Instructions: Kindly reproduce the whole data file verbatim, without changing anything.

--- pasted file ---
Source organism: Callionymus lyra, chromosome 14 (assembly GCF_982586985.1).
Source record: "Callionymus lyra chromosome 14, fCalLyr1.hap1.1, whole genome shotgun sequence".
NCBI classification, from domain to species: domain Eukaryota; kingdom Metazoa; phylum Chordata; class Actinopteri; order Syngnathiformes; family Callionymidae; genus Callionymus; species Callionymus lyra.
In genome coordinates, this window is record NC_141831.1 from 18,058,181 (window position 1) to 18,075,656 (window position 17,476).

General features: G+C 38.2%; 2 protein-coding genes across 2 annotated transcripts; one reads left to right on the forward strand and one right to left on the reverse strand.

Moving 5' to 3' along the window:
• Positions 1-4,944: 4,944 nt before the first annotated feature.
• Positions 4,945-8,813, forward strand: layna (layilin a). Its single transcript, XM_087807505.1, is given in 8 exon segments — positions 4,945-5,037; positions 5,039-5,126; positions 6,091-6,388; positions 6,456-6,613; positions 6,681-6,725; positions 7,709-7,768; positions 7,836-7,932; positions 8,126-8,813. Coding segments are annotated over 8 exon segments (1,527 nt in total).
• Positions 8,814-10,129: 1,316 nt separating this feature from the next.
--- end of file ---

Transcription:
Source organism: Callionymus lyra, chromosome 14 (assembly GCF_982586985.1).
Source record: "Callionymus lyra chromosome 14, fCalLyr1.hap1.1, whole genome shotgun sequence".
NCBI classification, from domain to species: domain Eukaryota; kingdom Metazoa; phylum Chordata; class Actinopteri; order Syngnathiformes; family Callionymidae; genus Callionymus; species Callionymus lyra.
In genome coordinates, this window is record NC_141831.1 from 18,058,181 (window position 1) to 18,075,656 (window position 17,476).

General features: G+C 38.2%; 2 protein-coding genes across 2 annotated transcripts; one reads left to right on the forward strand and one right to left on the reverse strand.

Moving 5' to 3' along the window:
• Positions 1-4,944: 4,944 nt before the first annotated feature.
• Positions 4,945-8,813, forward strand: layna (layilin a). Its single transcript, XM_087807505.1, is given in 8 exon segments — positions 4,945-5,037; positions 5,039-5,126; positions 6,091-6,388; positions 6,456-6,613; positions 6,681-6,725; positions 7,709-7,768; positions 7,836-7,932; positions 8,126-8,813. Coding segments are annotated over 8 exon segments (1,527 nt in total).
• Positions 8,814-10,129: 1,316 nt separating this feature from the next.